So the goal in treatment is to get the bunion back into Stage II---its Happy Place, and keep it there. The bunion will not go away, but you may stabilize the joint, eliminating or at least postponing surgery for a long time. Bunion surgeries have not changed dramatically in the last 30 years like knee replacements, yet, the post operative care has greatly improved. I believe that avoiding/postponing surgery now, with the chance of never needing it, is worth the possibility of better results in the future. You will see this is my bias against immediate surgical procedures.

However, that being said, if you are disabled by anything like a bunion, try 6 months of aggressive conservative treatment first. If your condition has not improved after this time period, proceed with surgical advice. Your disability must match up with the risks and recovery period for the operation. Get 2 or 3 opinions, be a smart consumer, bring a friend or loved one to the appointments, make a logical decision, and go for it. I will discuss questions for the surgeon in a later post.

Stage II in bunion development is where, when you stand on the ground, and look at your toes, there is still a gap or separation between the 1st and 2nd toes. Medium gel toe spreaders from Silipos® or separators between those two toes instantly put the bunion in stage II. You wear them in any enclosed shoe. You can now buy socks, like Injinji ® , and bedroom slippers, like Vibram ® Five Fingers , that have individual compartments for each toe to wear around the house. Several years ago, YogaPro® came out with YogaToes . The product has 5 individual compartments and patients stretch their toes for 30 minutes 2 to 7 days a week when they are sitting down. I usually start patients at 5 minutes a day several times a week and they can slowly build up time. Some patients, especially with small toes, can not wear the product at all, or it must be modified. If you are in pain, do not wear the device (Good rule of thumb for most things). YogaToes are designed only to be used while sitting. Bed, Bath, & Beyond has an effective, but not as aggressive product, called Pampered Toes®. There is another YogaToes knockoff called Healthy Toes®.

If your bunion is red, start massaging it. The red inflamed tissue adds to the discomfort and fragileness in shoes. Use circular motion to try to get rid of unwanted inflammation with soft tissue swelling. Gradually push harder during the massage. Massage for 5 minutes several times a day for 2 weeks longer than you think you need. What do you massage with? Ice cube is used if the bunion is sore. Technique of ice massage will be the topic of another post. If not sore, use massage oil, or any hydrating, lubricating, lotion or cream. It is the massage that moves out the bad stuff.

Padding with 1/4" adhesive felt just proximal to the bunion (called proximal padding) instantly takes pressure off of the bunion and allows you to wear many shoes that would normally irritate. The padding can be purchased in many locations including item #09229. You normally cut out a 1 inch square and place not over the bunion, but just behind towards the arch, but as close to the bunion as possible. Best to place it on your foot directly. You can experiment with size and shapes so it does something without showing. You should never place under the foot or on the big toe itself—that will make the bunion worse. Sometimes, you may want to put on top of the 1st metatarsal and the side as just described. Each pad can be used multiple times, so 1 roll can last almost a lifetime or be shared with other bunion sufferers you know or see in the gym.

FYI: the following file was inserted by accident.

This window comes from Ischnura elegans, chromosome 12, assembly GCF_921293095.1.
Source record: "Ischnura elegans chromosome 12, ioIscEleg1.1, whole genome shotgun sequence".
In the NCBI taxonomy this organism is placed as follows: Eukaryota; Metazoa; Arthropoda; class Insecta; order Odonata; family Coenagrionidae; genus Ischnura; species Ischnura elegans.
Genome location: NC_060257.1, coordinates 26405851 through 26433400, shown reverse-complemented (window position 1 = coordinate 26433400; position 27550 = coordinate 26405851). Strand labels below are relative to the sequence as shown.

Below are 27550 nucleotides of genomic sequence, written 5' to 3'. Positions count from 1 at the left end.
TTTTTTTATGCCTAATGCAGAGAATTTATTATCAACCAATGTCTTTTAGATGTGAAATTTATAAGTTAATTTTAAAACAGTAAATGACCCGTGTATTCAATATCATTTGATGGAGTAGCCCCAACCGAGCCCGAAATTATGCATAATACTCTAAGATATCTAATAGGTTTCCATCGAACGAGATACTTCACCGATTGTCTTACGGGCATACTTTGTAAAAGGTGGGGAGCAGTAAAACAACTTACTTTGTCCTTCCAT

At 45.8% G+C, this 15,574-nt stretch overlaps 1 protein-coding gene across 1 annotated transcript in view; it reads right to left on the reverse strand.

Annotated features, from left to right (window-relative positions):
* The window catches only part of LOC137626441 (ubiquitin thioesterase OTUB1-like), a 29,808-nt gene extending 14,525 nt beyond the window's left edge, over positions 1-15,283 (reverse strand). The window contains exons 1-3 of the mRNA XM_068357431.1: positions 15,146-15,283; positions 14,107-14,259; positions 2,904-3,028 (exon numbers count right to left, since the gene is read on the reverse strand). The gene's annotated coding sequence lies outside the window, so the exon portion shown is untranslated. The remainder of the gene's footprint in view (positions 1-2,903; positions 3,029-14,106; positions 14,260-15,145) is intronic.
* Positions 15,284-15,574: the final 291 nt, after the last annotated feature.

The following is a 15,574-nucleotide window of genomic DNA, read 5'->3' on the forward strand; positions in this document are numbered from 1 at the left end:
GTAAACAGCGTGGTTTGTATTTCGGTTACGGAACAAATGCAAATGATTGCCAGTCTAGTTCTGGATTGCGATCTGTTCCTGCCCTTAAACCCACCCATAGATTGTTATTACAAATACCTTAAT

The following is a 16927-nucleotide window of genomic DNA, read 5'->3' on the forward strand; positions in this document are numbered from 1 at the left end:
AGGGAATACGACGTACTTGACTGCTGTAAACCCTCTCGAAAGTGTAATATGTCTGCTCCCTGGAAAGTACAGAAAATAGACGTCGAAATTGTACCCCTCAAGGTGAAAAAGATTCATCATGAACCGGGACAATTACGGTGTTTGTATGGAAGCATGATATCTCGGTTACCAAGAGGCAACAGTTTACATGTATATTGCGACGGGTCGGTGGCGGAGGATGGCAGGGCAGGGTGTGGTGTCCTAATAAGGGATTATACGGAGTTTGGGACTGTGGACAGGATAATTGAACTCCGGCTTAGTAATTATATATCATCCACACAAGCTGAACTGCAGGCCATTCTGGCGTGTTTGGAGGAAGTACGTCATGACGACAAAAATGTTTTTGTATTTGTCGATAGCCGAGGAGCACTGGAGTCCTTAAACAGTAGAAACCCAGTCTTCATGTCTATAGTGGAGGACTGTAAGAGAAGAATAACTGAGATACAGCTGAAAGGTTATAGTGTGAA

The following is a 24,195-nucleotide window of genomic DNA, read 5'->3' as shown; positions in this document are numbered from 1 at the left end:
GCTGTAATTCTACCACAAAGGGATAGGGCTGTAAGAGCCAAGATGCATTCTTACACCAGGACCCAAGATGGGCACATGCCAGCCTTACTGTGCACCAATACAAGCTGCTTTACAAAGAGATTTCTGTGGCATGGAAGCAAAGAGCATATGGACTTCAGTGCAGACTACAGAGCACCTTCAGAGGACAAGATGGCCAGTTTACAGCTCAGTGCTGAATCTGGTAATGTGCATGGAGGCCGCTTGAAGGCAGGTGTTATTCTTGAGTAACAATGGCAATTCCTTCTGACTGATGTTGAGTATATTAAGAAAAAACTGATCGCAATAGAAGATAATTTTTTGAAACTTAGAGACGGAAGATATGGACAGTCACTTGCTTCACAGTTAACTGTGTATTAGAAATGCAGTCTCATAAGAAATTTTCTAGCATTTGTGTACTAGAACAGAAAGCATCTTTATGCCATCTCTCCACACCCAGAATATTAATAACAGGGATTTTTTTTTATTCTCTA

Another vital aspect to bunion care is strengthening of the intrinsic foot muscles. These are tiny, yet powerful muscles within your foot that weaken over time due to life stresses (the aging process, pain, bad foot mechanics, reliance on shoes and orthotic devices, etc.) Normally, I would send a patient to a physical therapist to learn these exercises properly. I will spend time in a further post going over metatarsal doming or arcing exercises, 4 positional flatfooted balancing exercises, inversion/eversion foot Thera-band® exercises

If you can not wait, start doing the flatfooted balancing exercises now. All strengthening exercises should be done for a maximum of three days a week. Foot and ankle exercises fatigue the leg so much that they should be mainly done in the evenings when you are home for good. Stand on one foot in a doorway. Put your hands at your side so that you can grab the door frame if needed. Very slightly bend your knee that you are standing on. With your eyes open, try to balance on each foot for one minute until this is easy. Then, gradually build up to two minutes at a time. Then, begin to close your eyes during the two minutes off and on until you can keep your eyes shut the entire 2 minutes. This easy task can take 1 month to 1 year to complete. The longer it takes, the more important it is for you to accomplish this tremendous strengthening exercise. Very important: do not push through any pain whether it is in your foot, ankle, knee, hip or back. This is really where a physical therapist can help making sure you are safe at what you are doing. You can always have a doctor write a prescription and send you to therapy for 4 sessions to learn a HEP (Home Exercise Program).

In summary, bunion care should be started as soon as possible after making the diagnosis. Elements of treatment should include toe separators/spreaders, YogaToes or a knockoff version, proximal padding, possible socks and slippers with individual compartments, foot strengthening and massage. The role of orthotic devices for bunion treatment will be discussed in another post. Hope this was helpful. Of course, most of this advice is used post-operatively to stabilize the strengthen the foot if it ever gets to that point.